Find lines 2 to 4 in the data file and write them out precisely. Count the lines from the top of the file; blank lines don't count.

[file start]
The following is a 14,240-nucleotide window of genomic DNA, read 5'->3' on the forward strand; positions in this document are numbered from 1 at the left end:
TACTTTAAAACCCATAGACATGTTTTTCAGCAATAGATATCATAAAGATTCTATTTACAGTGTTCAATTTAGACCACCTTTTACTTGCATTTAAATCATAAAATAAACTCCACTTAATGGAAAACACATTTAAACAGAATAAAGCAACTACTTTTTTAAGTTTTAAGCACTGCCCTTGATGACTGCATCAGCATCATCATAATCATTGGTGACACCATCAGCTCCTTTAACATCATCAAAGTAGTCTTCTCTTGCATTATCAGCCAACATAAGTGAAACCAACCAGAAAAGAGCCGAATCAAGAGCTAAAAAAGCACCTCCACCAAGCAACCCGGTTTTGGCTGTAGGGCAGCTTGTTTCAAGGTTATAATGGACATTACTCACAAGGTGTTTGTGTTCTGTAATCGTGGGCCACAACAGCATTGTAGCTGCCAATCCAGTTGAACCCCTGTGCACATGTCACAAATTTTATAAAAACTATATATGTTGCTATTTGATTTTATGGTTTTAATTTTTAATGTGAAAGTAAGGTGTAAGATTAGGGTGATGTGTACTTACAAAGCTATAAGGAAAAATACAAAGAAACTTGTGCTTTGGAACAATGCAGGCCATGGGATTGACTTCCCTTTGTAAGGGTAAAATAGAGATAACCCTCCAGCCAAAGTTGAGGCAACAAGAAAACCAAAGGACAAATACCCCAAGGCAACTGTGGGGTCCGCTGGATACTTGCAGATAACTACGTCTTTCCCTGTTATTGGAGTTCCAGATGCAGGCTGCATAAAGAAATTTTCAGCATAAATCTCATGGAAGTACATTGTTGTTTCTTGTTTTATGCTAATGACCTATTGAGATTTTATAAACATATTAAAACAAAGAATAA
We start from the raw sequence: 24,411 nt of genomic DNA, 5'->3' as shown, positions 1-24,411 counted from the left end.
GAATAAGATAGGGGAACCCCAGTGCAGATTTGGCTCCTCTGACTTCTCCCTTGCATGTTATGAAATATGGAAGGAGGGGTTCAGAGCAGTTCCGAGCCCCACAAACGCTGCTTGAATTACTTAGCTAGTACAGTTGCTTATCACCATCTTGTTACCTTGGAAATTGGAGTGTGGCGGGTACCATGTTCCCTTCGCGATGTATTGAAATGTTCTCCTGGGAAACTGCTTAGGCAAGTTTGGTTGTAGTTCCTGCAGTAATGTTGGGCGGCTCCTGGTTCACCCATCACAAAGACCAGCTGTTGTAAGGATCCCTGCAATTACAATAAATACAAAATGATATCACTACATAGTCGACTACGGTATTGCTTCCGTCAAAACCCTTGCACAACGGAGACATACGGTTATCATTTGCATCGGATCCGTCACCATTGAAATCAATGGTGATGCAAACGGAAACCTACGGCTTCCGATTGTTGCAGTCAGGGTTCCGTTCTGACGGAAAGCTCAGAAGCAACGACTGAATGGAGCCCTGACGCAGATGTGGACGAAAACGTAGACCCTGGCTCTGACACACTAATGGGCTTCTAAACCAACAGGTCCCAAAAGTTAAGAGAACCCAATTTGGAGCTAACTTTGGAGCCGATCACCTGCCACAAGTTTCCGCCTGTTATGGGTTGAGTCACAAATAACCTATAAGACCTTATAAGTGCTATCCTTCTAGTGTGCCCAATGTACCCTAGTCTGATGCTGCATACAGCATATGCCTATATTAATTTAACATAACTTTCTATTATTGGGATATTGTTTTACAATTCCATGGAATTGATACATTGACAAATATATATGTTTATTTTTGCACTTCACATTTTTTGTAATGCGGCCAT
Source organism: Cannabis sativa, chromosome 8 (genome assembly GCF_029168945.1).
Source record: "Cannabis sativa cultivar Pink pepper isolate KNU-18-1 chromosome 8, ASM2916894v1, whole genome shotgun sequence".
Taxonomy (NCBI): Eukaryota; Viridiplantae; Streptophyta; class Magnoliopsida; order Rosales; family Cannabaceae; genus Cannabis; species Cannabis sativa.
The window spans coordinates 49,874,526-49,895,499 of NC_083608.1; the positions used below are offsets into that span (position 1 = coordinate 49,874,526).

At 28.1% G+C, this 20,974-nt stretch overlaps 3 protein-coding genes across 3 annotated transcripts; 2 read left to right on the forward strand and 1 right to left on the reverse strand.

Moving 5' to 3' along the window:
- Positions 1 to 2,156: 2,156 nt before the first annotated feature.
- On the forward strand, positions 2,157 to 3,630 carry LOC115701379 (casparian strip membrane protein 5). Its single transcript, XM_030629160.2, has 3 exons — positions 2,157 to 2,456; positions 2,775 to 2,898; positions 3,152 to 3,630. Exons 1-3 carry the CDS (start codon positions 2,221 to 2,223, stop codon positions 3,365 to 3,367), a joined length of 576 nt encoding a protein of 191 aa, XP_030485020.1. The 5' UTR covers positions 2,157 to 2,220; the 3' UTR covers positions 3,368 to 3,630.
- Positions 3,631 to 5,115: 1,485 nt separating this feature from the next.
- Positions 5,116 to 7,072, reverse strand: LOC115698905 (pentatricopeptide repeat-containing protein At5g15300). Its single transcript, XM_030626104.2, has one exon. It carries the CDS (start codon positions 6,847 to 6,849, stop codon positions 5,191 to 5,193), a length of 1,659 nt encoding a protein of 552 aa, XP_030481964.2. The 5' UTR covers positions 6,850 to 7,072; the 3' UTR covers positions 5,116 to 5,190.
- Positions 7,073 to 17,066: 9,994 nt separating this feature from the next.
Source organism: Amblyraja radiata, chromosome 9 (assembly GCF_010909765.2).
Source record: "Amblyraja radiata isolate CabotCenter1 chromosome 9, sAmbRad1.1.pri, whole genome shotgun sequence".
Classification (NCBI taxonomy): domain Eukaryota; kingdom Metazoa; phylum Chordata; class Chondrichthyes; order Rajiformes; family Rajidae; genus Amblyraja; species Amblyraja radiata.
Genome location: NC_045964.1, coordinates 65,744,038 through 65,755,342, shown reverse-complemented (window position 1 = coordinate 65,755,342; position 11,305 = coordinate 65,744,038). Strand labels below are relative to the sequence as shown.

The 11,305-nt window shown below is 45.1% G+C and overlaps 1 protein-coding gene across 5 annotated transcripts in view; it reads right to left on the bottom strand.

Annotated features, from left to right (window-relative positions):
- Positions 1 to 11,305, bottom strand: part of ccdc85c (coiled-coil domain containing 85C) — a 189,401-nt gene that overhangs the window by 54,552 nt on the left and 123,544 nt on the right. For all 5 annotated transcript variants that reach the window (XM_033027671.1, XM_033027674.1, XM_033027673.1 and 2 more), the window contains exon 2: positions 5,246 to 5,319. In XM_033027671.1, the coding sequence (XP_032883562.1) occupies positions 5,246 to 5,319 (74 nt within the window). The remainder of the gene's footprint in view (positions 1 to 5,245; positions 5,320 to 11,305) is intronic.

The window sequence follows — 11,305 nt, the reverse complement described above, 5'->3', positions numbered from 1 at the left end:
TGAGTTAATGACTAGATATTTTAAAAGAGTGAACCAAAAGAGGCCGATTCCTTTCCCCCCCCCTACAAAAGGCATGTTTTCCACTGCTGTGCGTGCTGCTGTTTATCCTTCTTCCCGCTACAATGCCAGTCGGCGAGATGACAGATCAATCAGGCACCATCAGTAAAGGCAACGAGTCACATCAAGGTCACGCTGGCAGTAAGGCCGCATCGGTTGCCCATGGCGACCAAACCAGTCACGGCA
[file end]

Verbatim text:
TACTTTAAAACCCATAGACATGTTTTTCAGCAATAGATATCATAAAGATTCTATTTACAGTGTTCAATTTAGACCACCTTTTACTTGCATTTAAATCATAAAATAAACTCCACTTAATGGAAAACACATTTAAACAGAATAAAGCAACTACTTTTTTAAGTTTTAAGCACTGCCCTTGATGACTGCATCAGCATCATCATAATCATTGGTGACACCATCAGCTCCTTTAACATCATCAAAGTAGTCTTCTCTTGCATTATCAGCCAACATAAGTGAAACCAACCAGAAAAGAGCCGAATCAAGAGCTAAAAAAGCACCTCCACCAAGCAACCCGGTTTTGGCTGTAGGGCAGCTTGTTTCAAGGTTATAATGGACATTACTCACAAGGTGTTTGTGTTCTGTAATCGTGGGCCACAACAGCATTGTAGCTGCCAATCCAGTTGAACCCCTGTGCACATGTCACAAATTTTATAAAAACTATATATGTTGCTATTTGATTTTATGGTTTTAATTTTTAATGTGAAAGTAAGGTGTAAGATTAGGGTGATGTGTACTTACAAAGCTATAAGGAAAAATACAAAGAAACTTGTGCTTTGGAACAATGCAGGCCATGGGATTGACTTCCCTTTGTAAGGGTAAAATAGAGATAACCCTCCAGCCAAAGTTGAGGCAACAAGAAAACCAAAGGACAAATACCCCAAGGCAACTGTGGGGTCCGCTGGATACTTGCAGATAACTACGTCTTTCCCTGTTATTGGAGTTCCAGATGCAGGCTGCATAAAGAAATTTTCAGCATAAATCTCATGGAAGTACATTGTTGTTTCTTGTTTTATGCTAATGACCTATTGAGATTTTATAAACATATTAAAACAAAGAATAA
We start from the raw sequence: 24,411 nt of genomic DNA, 5'->3' as shown, positions 1-24,411 counted from the left end.
GAATAAGATAGGGGAACCCCAGTGCAGATTTGGCTCCTCTGACTTCTCCCTTGCATGTTATGAAATATGGAAGGAGGGGTTCAGAGCAGTTCCGAGCCCCACAAACGCTGCTTGAATTACTTAGCTAGTACAGTTGCTTATCACCATCTTGTTACCTTGGAAATTGGAGTGTGGCGGGTACCATGTTCCCTTCGCGATGTATTGAAATGTTCTCCTGGGAAACTGCTTAGGCAAGTTTGGTTGTAGTTCCTGCAGTAATGTTGGGCGGCTCCTGGTTCACCCATCACAAAGACCAGCTGTTGTAAGGATCCCTGCAATTACAATAAATACAAAATGATATCACTACATAGTCGACTACGGTATTGCTTCCGTCAAAACCCTTGCACAACGGAGACATACGGTTATCATTTGCATCGGATCCGTCACCATTGAAATCAATGGTGATGCAAACGGAAACCTACGGCTTCCGATTGTTGCAGTCAGGGTTCCGTTCTGACGGAAAGCTCAGAAGCAACGACTGAATGGAGCCCTGACGCAGATGTGGACGAAAACGTAGACCCTGGCTCTGACACACTAATGGGCTTCTAAACCAACAGGTCCCAAAAGTTAAGAGAACCCAATTTGGAGCTAACTTTGGAGCCGATCACCTGCCACAAGTTTCCGCCTGTTATGGGTTGAGTCACAAATAACCTATAAGACCTTATAAGTGCTATCCTTCTAGTGTGCCCAATGTACCCTAGTCTGATGCTGCATACAGCATATGCCTATATTAATTTAACATAACTTTCTATTATTGGGATATTGTTTTACAATTCCATGGAATTGATACATTGACAAATATATATGTTTATTTTTGCACTTCACATTTTTTGTAATGCGGCCAT